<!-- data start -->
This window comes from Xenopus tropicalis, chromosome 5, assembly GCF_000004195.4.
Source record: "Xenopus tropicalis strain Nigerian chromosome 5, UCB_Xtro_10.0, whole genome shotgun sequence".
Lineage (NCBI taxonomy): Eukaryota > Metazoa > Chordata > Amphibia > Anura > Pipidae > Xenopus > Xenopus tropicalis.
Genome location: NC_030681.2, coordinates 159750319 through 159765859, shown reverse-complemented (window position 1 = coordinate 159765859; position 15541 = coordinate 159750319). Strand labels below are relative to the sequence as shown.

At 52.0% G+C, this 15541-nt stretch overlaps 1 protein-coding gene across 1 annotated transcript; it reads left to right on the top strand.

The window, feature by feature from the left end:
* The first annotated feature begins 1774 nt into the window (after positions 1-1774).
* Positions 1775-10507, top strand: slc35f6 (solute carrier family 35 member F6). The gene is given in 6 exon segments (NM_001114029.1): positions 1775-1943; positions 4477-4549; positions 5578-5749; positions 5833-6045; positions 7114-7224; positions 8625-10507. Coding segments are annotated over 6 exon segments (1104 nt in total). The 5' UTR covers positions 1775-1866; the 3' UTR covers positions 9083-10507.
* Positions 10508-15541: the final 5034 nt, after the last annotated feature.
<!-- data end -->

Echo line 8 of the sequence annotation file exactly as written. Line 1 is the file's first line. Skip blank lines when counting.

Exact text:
* Positions 1775-10507, top strand: slc35f6 (solute carrier family 35 member F6). The gene is given in 6 exon segments (NM_001114029.1): positions 1775-1943; positions 4477-4549; positions 5578-5749; positions 5833-6045; positions 7114-7224; positions 8625-10507. Coding segments are annotated over 6 exon segments (1104 nt in total). The 5' UTR covers positions 1775-1866; the 3' UTR covers positions 9083-10507.